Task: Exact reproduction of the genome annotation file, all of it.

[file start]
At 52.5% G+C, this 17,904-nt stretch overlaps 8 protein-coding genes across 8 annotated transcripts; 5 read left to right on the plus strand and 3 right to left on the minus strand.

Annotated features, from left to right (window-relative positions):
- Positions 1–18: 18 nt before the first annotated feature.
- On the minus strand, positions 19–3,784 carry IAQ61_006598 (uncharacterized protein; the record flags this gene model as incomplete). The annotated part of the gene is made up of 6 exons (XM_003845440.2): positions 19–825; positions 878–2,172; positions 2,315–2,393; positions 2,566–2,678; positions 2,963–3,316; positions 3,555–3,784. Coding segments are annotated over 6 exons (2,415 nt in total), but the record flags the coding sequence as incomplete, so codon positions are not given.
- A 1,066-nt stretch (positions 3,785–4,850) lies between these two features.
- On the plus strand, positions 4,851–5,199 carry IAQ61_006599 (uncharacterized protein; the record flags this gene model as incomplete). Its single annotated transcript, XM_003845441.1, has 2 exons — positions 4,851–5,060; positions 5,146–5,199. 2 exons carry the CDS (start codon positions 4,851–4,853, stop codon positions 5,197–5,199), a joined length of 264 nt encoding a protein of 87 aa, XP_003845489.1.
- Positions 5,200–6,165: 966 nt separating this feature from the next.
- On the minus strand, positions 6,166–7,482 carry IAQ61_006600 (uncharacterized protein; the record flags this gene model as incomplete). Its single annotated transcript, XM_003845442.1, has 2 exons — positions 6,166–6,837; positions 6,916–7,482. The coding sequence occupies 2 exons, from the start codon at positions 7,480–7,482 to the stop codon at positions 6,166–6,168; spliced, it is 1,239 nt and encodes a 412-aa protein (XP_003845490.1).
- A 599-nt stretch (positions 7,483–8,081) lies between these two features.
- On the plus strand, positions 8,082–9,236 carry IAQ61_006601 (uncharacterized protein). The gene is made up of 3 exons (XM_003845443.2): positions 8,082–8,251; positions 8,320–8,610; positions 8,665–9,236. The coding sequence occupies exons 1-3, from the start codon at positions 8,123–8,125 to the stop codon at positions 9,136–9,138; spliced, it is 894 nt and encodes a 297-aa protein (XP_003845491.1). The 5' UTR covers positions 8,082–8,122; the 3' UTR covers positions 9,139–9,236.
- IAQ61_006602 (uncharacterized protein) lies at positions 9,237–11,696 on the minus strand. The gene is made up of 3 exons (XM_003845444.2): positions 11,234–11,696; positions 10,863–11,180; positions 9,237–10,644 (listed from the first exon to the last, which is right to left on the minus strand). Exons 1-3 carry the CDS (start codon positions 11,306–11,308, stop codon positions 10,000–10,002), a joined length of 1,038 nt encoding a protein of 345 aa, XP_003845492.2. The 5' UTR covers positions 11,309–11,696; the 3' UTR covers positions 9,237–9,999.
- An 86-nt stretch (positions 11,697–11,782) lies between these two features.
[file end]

At 52.5% G+C, this 17,904-nt stretch overlaps 8 protein-coding genes across 8 annotated transcripts; 5 read left to right on the plus strand and 3 right to left on the minus strand.

Annotated features, from left to right (window-relative positions):
- Positions 1–18: 18 nt before the first annotated feature.
- On the minus strand, positions 19–3,784 carry IAQ61_006598 (uncharacterized protein; the record flags this gene model as incomplete). The annotated part of the gene is made up of 6 exons (XM_003845440.2): positions 19–825; positions 878–2,172; positions 2,315–2,393; positions 2,566–2,678; positions 2,963–3,316; positions 3,555–3,784. Coding segments are annotated over 6 exons (2,415 nt in total), but the record flags the coding sequence as incomplete, so codon positions are not given.
- A 1,066-nt stretch (positions 3,785–4,850) lies between these two features.
- On the plus strand, positions 4,851–5,199 carry IAQ61_006599 (uncharacterized protein; the record flags this gene model as incomplete). Its single annotated transcript, XM_003845441.1, has 2 exons — positions 4,851–5,060; positions 5,146–5,199. 2 exons carry the CDS (start codon positions 4,851–4,853, stop codon positions 5,197–5,199), a joined length of 264 nt encoding a protein of 87 aa, XP_003845489.1.
- Positions 5,200–6,165: 966 nt separating this feature from the next.
- On the minus strand, positions 6,166–7,482 carry IAQ61_006600 (uncharacterized protein; the record flags this gene model as incomplete). Its single annotated transcript, XM_003845442.1, has 2 exons — positions 6,166–6,837; positions 6,916–7,482. The coding sequence occupies 2 exons, from the start codon at positions 7,480–7,482 to the stop codon at positions 6,166–6,168; spliced, it is 1,239 nt and encodes a 412-aa protein (XP_003845490.1).
- A 599-nt stretch (positions 7,483–8,081) lies between these two features.
- On the plus strand, positions 8,082–9,236 carry IAQ61_006601 (uncharacterized protein). The gene is made up of 3 exons (XM_003845443.2): positions 8,082–8,251; positions 8,320–8,610; positions 8,665–9,236. The coding sequence occupies exons 1-3, from the start codon at positions 8,123–8,125 to the stop codon at positions 9,136–9,138; spliced, it is 894 nt and encodes a 297-aa protein (XP_003845491.1). The 5' UTR covers positions 8,082–8,122; the 3' UTR covers positions 9,139–9,236.
- IAQ61_006602 (uncharacterized protein) lies at positions 9,237–11,696 on the minus strand. The gene is made up of 3 exons (XM_003845444.2): positions 11,234–11,696; positions 10,863–11,180; positions 9,237–10,644 (listed from the first exon to the last, which is right to left on the minus strand). Exons 1-3 carry the CDS (start codon positions 11,306–11,308, stop codon positions 10,000–10,002), a joined length of 1,038 nt encoding a protein of 345 aa, XP_003845492.2. The 5' UTR covers positions 11,309–11,696; the 3' UTR covers positions 9,237–9,999.
- An 86-nt stretch (positions 11,697–11,782) lies between these two features.